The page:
Superintendent Pons hosted the First Annual LCS Green Report at Godby high School. The following are the prepared remarks:
Green press conference script for 4.19.12 at Godby
Thank you all for coming to Amos P. Godby High School this morning. This morning’s press conference is the first of what will be an annual “Report to the Community” from Leon County Schools on the district’s progress on various conservation-related initiatives.
Before I do that, though, I want to thank Principal Gillian Gregory and her staff and students at Godby for hosting this morning’s event. We have something special to share with you at the end of the press conference, when we officially release a recycling video featuring several Godby students.
Another reason we wanted to come here today is because Godby is a great example of a school that is meeting its challenges head-on, even with regards to conservation. Despite its age – this school opened in 1966, when schools weren’t built with energy efficiency in mind – Godby is doing a great job at reducing its consumption of electricity. In the past year, Godby has reduced its consumption of electricity by almost 20 percent and has saved taxpayers nearly $63,000 in the process.
Godby is the rule, not the exception. Virtually all of our schools are aggressively conserving energy. Most of you know that we plan to ask voters in November to extend the current half-penny sales tax for capital improvements in our public schools. These include remodeling, HVAC upgrades and other efficiencies that conserve energy and save taxpayers’ money.
But our main reason for being here today is to take the opportunity in the days before EARTH DAY 2012 to deliver the first annual report on conservation efforts by the school district. My staff and I think this is important because conserving energy and saving money isn’t just the job of a few; it’s the responsibility of everyone – students, parents, teachers, principals, every one of us in the school system and throughout this community.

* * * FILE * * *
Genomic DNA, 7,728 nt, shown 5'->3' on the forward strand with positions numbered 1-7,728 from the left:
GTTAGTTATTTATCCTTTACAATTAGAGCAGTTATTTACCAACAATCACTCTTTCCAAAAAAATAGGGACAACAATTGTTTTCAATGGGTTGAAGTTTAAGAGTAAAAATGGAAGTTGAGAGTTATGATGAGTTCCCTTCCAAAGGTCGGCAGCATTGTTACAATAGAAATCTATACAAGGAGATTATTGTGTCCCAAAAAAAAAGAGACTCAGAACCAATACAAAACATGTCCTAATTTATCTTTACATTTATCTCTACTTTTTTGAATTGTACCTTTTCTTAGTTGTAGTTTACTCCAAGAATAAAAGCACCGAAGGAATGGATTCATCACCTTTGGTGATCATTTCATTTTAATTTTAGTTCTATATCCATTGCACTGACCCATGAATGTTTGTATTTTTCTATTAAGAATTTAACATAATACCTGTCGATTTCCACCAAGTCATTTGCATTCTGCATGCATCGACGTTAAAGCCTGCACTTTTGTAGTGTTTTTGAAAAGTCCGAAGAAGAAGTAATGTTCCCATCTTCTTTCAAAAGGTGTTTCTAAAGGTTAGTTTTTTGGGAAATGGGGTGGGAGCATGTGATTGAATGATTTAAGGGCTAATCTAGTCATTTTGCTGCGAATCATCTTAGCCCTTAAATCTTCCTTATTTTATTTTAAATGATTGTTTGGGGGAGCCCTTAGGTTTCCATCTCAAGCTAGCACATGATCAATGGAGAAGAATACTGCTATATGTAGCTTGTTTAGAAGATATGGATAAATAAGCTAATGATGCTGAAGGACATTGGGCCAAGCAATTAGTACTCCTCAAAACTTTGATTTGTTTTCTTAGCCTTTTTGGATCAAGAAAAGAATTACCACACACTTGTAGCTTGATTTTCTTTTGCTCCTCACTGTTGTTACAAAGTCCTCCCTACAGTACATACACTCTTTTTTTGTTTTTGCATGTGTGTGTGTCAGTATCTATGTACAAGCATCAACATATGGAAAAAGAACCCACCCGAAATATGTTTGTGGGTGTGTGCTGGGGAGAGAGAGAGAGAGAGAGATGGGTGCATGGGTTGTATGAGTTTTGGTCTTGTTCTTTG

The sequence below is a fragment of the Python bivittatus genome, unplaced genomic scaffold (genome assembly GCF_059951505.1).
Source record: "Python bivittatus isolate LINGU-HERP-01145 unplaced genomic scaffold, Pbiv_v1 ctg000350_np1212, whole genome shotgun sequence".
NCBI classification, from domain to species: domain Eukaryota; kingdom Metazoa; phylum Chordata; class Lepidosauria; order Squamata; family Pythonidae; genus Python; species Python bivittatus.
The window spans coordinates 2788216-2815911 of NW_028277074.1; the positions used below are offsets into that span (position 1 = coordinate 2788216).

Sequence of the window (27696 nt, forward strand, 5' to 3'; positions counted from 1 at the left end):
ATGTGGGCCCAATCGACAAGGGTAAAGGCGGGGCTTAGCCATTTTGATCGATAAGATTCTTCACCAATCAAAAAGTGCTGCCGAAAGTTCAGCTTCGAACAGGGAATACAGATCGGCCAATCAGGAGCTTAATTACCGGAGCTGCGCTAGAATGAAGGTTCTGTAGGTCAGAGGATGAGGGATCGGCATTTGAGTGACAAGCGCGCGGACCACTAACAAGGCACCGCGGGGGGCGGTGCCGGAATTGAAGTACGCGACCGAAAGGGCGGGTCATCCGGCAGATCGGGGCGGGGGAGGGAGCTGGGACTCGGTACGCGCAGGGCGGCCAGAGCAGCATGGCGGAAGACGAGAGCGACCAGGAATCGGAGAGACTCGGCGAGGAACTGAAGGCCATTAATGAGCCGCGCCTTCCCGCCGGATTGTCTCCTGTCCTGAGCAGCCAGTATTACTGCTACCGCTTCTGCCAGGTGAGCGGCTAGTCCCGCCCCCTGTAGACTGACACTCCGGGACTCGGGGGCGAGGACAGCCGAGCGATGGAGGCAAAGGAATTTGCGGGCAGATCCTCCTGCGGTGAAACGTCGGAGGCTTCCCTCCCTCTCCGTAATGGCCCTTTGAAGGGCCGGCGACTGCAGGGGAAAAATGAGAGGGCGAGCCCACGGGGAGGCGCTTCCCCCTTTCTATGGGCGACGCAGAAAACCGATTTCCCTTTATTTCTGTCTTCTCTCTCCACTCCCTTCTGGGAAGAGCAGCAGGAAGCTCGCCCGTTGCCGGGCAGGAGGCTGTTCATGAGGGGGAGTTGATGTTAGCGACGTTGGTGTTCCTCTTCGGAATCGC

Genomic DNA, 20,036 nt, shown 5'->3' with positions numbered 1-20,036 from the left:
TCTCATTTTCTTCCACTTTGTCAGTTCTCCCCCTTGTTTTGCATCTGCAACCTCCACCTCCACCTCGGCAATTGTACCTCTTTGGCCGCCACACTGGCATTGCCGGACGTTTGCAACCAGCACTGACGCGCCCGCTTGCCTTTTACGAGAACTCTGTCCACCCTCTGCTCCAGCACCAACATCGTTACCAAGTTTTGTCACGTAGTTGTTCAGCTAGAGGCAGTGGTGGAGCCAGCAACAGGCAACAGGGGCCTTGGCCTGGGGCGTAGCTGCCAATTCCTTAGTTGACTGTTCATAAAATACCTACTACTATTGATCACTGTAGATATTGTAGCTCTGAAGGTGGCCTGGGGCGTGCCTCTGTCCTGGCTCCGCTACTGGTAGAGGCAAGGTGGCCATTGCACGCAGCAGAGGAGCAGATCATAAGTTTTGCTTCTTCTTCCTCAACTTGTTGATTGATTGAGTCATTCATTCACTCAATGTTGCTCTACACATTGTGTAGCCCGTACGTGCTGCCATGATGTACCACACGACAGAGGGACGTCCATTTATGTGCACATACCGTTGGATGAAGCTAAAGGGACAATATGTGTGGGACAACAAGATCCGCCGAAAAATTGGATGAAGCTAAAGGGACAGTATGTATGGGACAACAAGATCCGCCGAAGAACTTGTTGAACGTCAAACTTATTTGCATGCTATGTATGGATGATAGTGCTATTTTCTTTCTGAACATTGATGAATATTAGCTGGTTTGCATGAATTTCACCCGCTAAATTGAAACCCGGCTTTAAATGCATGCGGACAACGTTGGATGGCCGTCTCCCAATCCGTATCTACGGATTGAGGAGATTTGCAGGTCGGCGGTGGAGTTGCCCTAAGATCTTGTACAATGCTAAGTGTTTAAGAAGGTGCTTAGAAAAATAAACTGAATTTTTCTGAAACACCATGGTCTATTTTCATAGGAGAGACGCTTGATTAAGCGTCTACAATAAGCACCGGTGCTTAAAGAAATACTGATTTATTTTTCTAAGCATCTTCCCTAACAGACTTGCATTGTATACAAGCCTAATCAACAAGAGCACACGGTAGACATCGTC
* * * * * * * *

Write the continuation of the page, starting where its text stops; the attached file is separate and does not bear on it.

This report is one way we can establish goals and then be held accountable. It’s fine to talk about going green, but unless you walk the walk, nothing really changes for the better. So I’ve tried, in six years as your superintendent of schools, to walk the walk.
These are a few of the highlights of our conservation efforts:
We’ve made a conscious effort to focus on the three R’s – Reduce, Reuse, Recycle.
Our most significant initiative with regards to “Reduce” has been a dramatic reduction in the consumption of electricity. Several years ago I told our energy director, Manny Joanos – who, by the way, is a proud graduate of Godby High School – that his most important job was get our costs under control. And boy has he!
In the past year alone, Leon County Schools has cut kilowatt hour consumption by an average of 19 percent, and has saved taxpayers more than $1.2 million as a result. Those dollars can be spent for general purposes instead, including classroom-related needs. Since 2007, we have saved more than $3.5 million by implementing various energy efficiencies and conservation measures.
In addition to our effort to reduce the use of electricity, we are also about to kick off a voluntary program in elementary and middle schools called Waste Free Lunch Day. This event is scheduled for Friday, May 11th, and will be a friendly competition among participating schools to see who can reduce their lunch-related waste by the greatest percentage. We’re really excited about the learning opportunities this presents for students.
Not long after I was first elected in 2006, our friends in Leon County government and a representative of Sustainable Tallahassee came to the district office and suggested that we partner on opening a reusable resource center to distribute new and used materials to teachers in our schools. It took us awhile, especially in light of the difficult financial times we’ve faced starting in 2007, but in August of 2010 we opened The Sharing Tree on the campus of Lively Technical Center.